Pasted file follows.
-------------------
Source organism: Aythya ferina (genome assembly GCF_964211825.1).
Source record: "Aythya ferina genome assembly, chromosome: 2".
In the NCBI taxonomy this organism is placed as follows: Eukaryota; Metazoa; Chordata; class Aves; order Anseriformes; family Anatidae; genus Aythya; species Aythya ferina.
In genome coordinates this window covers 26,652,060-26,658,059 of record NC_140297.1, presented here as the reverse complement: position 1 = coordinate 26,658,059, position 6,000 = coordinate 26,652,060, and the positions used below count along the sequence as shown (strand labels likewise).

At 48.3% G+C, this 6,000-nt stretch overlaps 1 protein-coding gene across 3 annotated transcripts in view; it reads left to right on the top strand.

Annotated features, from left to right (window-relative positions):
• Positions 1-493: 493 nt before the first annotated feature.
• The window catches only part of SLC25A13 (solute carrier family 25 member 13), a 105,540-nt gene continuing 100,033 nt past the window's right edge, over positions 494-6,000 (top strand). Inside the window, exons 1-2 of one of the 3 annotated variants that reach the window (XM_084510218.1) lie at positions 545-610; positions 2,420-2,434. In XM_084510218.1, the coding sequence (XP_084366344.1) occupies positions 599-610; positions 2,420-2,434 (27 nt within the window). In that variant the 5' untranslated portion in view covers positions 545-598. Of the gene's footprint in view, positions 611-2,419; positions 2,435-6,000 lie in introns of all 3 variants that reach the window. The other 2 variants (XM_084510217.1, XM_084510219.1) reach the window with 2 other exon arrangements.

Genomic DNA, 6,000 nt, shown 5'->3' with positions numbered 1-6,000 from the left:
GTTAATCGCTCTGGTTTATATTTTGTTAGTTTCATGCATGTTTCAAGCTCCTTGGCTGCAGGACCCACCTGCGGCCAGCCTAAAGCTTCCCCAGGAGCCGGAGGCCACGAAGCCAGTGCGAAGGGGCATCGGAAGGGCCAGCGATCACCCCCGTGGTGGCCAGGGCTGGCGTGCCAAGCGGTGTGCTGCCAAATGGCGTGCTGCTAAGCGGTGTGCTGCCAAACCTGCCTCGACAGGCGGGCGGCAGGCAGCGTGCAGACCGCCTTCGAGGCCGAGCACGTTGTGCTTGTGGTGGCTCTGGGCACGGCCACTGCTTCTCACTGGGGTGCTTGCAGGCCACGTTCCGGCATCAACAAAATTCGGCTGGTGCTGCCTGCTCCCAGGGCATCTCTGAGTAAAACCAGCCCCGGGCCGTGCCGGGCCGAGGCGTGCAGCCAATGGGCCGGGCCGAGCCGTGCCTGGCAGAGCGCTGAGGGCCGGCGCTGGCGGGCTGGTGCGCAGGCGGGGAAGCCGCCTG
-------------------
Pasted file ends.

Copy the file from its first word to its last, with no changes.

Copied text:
Source organism: Aythya ferina (genome assembly GCF_964211825.1).
Source record: "Aythya ferina genome assembly, chromosome: 2".
In the NCBI taxonomy this organism is placed as follows: Eukaryota; Metazoa; Chordata; class Aves; order Anseriformes; family Anatidae; genus Aythya; species Aythya ferina.
In genome coordinates this window covers 26,652,060-26,658,059 of record NC_140297.1, presented here as the reverse complement: position 1 = coordinate 26,658,059, position 6,000 = coordinate 26,652,060, and the positions used below count along the sequence as shown (strand labels likewise).

At 48.3% G+C, this 6,000-nt stretch overlaps 1 protein-coding gene across 3 annotated transcripts in view; it reads left to right on the top strand.

Annotated features, from left to right (window-relative positions):
• Positions 1-493: 493 nt before the first annotated feature.
• The window catches only part of SLC25A13 (solute carrier family 25 member 13), a 105,540-nt gene continuing 100,033 nt past the window's right edge, over positions 494-6,000 (top strand). Inside the window, exons 1-2 of one of the 3 annotated variants that reach the window (XM_084510218.1) lie at positions 545-610; positions 2,420-2,434. In XM_084510218.1, the coding sequence (XP_084366344.1) occupies positions 599-610; positions 2,420-2,434 (27 nt within the window). In that variant the 5' untranslated portion in view covers positions 545-598. Of the gene's footprint in view, positions 611-2,419; positions 2,435-6,000 lie in introns of all 3 variants that reach the window. The other 2 variants (XM_084510217.1, XM_084510219.1) reach the window with 2 other exon arrangements.

Genomic DNA, 6,000 nt, shown 5'->3' with positions numbered 1-6,000 from the left:
GTTAATCGCTCTGGTTTATATTTTGTTAGTTTCATGCATGTTTCAAGCTCCTTGGCTGCAGGACCCACCTGCGGCCAGCCTAAAGCTTCCCCAGGAGCCGGAGGCCACGAAGCCAGTGCGAAGGGGCATCGGAAGGGCCAGCGATCACCCCCGTGGTGGCCAGGGCTGGCGTGCCAAGCGGTGTGCTGCCAAATGGCGTGCTGCTAAGCGGTGTGCTGCCAAACCTGCCTCGACAGGCGGGCGGCAGGCAGCGTGCAGACCGCCTTCGAGGCCGAGCACGTTGTGCTTGTGGTGGCTCTGGGCACGGCCACTGCTTCTCACTGGGGTGCTTGCAGGCCACGTTCCGGCATCAACAAAATTCGGCTGGTGCTGCCTGCTCCCAGGGCATCTCTGAGTAAAACCAGCCCCGGGCCGTGCCGGGCCGAGGCGTGCAGCCAATGGGCCGGGCCGAGCCGTGCCTGGCAGAGCGCTGAGGGCCGGCGCTGGCGGGCTGGTGCGCAGGCGGGGAAGCCGCCTG